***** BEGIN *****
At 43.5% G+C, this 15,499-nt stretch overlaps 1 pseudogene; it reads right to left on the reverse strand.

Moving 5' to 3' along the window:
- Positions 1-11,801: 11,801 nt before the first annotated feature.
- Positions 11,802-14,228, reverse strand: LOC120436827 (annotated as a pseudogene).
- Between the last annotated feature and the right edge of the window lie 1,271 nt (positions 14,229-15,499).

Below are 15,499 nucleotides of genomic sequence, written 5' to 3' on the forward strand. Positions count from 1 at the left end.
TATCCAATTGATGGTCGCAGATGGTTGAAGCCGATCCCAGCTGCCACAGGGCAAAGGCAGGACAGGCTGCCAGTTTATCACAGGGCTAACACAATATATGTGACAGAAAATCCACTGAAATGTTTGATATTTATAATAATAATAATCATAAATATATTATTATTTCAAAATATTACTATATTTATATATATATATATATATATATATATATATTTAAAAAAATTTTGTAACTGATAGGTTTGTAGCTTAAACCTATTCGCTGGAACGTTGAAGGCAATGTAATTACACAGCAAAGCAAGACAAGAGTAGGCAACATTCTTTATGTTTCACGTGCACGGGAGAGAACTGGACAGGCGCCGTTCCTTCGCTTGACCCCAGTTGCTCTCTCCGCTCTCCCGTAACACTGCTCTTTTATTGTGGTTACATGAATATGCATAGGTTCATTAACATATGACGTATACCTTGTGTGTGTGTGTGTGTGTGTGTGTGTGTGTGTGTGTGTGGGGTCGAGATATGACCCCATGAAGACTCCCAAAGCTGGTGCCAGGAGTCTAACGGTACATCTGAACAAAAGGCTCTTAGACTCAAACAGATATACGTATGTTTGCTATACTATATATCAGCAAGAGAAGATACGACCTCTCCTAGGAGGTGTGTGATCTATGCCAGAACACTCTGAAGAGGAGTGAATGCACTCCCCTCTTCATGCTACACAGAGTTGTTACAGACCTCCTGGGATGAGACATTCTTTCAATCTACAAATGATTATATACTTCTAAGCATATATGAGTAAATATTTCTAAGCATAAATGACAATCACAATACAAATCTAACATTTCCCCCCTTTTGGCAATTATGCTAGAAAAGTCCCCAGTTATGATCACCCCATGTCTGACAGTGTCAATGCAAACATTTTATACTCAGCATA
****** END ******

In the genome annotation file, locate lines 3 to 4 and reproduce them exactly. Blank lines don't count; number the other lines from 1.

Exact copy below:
- Positions 1-11,801: 11,801 nt before the first annotated feature.
- Positions 11,802-14,228, reverse strand: LOC120436827 (annotated as a pseudogene).